Consensus Report

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In the early 1980s, two water-supply systems on the Marine Corps Base Camp Lejeune in North Carolina were found to be contaminated with the industrial solvents perchloroethylene (PCE), which entered water supplies as a result of spills and improper disposal practices by an off-base dry cleaner, and tricholorethylene (TCE) from on-base spills and leaks from underground storage equipment. Evidence exists that people living or working at Camp Lejeune between the 1950s and 1985 were exposed to the contaminants, which has generated considerable public controversy over potential health consequences, such as various cancers. This report, conducted in response to a request from the U.S. Navy, examines what is known about contamination of the water supplies and whether the contamination can be linked to any adverse health outcomes.

The report finds that, even with today's scientific advances, the complex nature of the Camp Lejeune contamination and the limited data on the concentrations in water supplies allowed for only crude estimates of exposure. The report concludes that strong scientific evidence is not available to link the health problems among those exposed to the contaminants. The report also concludes that further research cannot provide definitive information, so policy changes or administrative actions to address and resolve concerns should not wait until additional health studies are conducted.

In addition to reviewing information specific to Camp Lejeune, the report reviews available epidemiologic and toxicologic studies on associations between these chemicals and adverse health effects. The review shows insufficient evidence to justify a causal inference for any health effects. However, the committee found "limited or suggestive evidence of an association" between chronic exposure to TCE, PCE, or a mixture of solvents and some diseases and disorders, including cancers of the breast, bladder, kidneys, esophagus, and lungs. The majority of the health outcomes reviewed in the epidemiologic studies was placed in the category of "inadequate or insufficient evidence."

Key Messages

  • After reviewing the study plans and feasibility assessments, the committee concluded that most questions about whether exposures at Camp Lejeune resulted in adverse health effects cannot be answered definitively with further scientific study. There are two main reasons for this. First, it is not possible to reliably estimate the historical exposures experienced by people at the base. Second, it will be difficult to detect any increases in the rate of diseases or disorders in the study population.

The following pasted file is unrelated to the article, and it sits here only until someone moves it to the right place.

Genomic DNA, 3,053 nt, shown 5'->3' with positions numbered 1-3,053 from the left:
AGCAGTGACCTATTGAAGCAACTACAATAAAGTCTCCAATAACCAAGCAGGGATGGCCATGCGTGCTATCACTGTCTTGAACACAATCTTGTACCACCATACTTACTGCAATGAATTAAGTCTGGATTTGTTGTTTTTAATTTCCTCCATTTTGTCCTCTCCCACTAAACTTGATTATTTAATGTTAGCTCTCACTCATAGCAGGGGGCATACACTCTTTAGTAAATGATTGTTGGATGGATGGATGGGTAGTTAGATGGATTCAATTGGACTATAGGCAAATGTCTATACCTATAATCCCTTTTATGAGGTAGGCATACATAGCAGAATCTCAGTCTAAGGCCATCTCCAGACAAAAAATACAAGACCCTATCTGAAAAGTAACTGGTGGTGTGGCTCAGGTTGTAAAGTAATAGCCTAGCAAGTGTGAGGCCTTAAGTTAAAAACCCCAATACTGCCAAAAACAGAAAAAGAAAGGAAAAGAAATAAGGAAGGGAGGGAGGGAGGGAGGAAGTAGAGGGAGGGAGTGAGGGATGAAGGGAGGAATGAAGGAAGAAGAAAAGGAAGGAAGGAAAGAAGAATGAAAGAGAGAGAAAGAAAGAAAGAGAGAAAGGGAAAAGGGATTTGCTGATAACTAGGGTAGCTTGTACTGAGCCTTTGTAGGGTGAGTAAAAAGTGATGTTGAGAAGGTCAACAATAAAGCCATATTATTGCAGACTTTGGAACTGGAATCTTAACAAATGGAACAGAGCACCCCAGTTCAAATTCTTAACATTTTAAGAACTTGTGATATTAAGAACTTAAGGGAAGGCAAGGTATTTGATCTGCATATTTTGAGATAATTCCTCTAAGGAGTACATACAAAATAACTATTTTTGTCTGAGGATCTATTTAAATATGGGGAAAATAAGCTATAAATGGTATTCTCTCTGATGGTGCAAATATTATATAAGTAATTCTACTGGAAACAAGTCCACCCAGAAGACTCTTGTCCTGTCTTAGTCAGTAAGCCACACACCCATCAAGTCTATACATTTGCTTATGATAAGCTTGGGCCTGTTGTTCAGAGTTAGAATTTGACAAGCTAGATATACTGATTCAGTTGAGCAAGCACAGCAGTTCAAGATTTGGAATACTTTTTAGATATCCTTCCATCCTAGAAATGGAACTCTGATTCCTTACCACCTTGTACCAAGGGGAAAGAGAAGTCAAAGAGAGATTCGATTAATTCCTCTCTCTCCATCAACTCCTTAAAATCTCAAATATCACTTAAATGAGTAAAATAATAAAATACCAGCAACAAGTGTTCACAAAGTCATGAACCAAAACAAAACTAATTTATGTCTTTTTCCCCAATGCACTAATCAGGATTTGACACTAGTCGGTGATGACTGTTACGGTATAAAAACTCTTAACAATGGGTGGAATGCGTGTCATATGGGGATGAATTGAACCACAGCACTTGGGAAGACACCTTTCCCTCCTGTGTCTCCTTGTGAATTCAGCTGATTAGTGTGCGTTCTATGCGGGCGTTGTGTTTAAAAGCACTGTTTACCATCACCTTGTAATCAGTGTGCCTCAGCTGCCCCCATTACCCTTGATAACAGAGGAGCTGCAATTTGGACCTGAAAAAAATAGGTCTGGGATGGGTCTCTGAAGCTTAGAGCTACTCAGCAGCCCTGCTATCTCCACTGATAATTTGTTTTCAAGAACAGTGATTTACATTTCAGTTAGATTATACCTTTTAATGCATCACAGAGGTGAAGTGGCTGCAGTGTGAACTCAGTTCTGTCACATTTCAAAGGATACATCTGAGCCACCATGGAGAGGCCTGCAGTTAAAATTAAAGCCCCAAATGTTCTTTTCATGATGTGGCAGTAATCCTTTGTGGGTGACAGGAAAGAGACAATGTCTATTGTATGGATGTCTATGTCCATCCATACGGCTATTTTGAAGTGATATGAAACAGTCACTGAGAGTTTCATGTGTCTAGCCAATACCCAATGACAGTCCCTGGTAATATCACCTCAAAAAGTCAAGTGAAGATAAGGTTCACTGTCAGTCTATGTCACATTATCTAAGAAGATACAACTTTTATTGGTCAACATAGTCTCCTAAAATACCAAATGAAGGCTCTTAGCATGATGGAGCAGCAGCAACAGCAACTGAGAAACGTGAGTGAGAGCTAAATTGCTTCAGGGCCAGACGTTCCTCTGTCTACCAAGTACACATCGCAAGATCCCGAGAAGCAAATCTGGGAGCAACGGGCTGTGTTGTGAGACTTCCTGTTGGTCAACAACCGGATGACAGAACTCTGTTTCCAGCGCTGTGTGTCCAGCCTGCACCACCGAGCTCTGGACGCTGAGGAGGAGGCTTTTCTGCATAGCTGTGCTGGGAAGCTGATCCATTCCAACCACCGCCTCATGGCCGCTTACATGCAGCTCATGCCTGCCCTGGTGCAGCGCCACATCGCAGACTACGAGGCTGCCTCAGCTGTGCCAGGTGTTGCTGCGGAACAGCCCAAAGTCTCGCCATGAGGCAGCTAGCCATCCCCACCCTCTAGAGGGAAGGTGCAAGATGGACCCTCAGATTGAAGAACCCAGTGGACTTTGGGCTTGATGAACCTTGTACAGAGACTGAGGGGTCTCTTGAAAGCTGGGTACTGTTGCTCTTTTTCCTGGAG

• For diseases and disorders where the evidence is limited/suggestive of an association, the committee has concluded that the epidemiologic studies give some reason to be concerned that sufficiently high levels of the chemical may cause the disease, but the studies do not provide strong evidence that they actually do so.
  • Given the multiple uncertainties and likely variation in contaminant concentrations, the committee concluded that the Tarawa Terrace modeling predictions should only be used to provide a general estimate of the timeframe and magnitude of exposure.
  • It cannot be determined reliably whether diseases and disorders experienced by former residents and workers at Camp Lejuene are associated with their exposure to contaminants in the water supply because of data shortcomings and methodological limitations, and these limitations cannot be overcome with additional study.
  • The committee concluded that the evidence provided by this subset of epidemiologic studies needs further support and confirmation before they can be considered significant on their own.
  • The committee found that ATSDR did consider the major issues bearing on the feasibility of the proposed studies and proposed reasonable approaches to conducting the studies, there remain serious, unresolved questions about the feasibility and ultimate value of the studies.
  • The contamination of the Hadnot Point system was more complex than Tarawa Terrace. There were multiple sources of pollutants, including an industrial area, a drum dump, a transformer storage lot, an industrial fly ash dump, an open storage pit, a former fire training area, a site of a former on-base dry cleaner, a liquids disposal area, a former burn dump, a fuel-tank sludge area, and the site of the original base dump.
  • The highest levels of either TCE or PCE measured in the mixed-water samples at Camp Lejeune were much lower than the lowest dose that caused adverse effects in the most sensitive strains and species of laboratory animals. The lower levels of exposure may be of some concern for effects on neurotoxicity and immunotoxicity, but further research is needed to evaluate the specific effects of TCE and PCE and whether they are relevant to humans.